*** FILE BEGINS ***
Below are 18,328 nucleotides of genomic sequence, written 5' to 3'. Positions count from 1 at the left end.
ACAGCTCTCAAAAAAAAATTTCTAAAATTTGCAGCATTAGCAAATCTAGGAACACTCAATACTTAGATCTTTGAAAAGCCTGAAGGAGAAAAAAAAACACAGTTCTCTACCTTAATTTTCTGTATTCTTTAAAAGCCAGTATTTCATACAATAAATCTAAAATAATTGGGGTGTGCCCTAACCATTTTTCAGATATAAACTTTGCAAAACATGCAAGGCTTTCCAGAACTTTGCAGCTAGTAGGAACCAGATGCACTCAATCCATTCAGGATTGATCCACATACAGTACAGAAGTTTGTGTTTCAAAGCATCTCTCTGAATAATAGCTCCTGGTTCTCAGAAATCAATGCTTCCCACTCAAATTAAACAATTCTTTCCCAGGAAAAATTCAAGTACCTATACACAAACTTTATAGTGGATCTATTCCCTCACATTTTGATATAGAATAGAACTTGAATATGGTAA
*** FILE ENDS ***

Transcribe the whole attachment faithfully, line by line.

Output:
Below are 18,328 nucleotides of genomic sequence, written 5' to 3'. Positions count from 1 at the left end.
ACAGCTCTCAAAAAAAAATTTCTAAAATTTGCAGCATTAGCAAATCTAGGAACACTCAATACTTAGATCTTTGAAAAGCCTGAAGGAGAAAAAAAAACACAGTTCTCTACCTTAATTTTCTGTATTCTTTAAAAGCCAGTATTTCATACAATAAATCTAAAATAATTGGGGTGTGCCCTAACCATTTTTCAGATATAAACTTTGCAAAACATGCAAGGCTTTCCAGAACTTTGCAGCTAGTAGGAACCAGATGCACTCAATCCATTCAGGATTGATCCACATACAGTACAGAAGTTTGTGTTTCAAAGCATCTCTCTGAATAATAGCTCCTGGTTCTCAGAAATCAATGCTTCCCACTCAAATTAAACAATTCTTTCCCAGGAAAAATTCAAGTACCTATACACAAACTTTATAGTGGATCTATTCCCTCACATTTTGATATAGAATAGAACTTGAATATGGTAA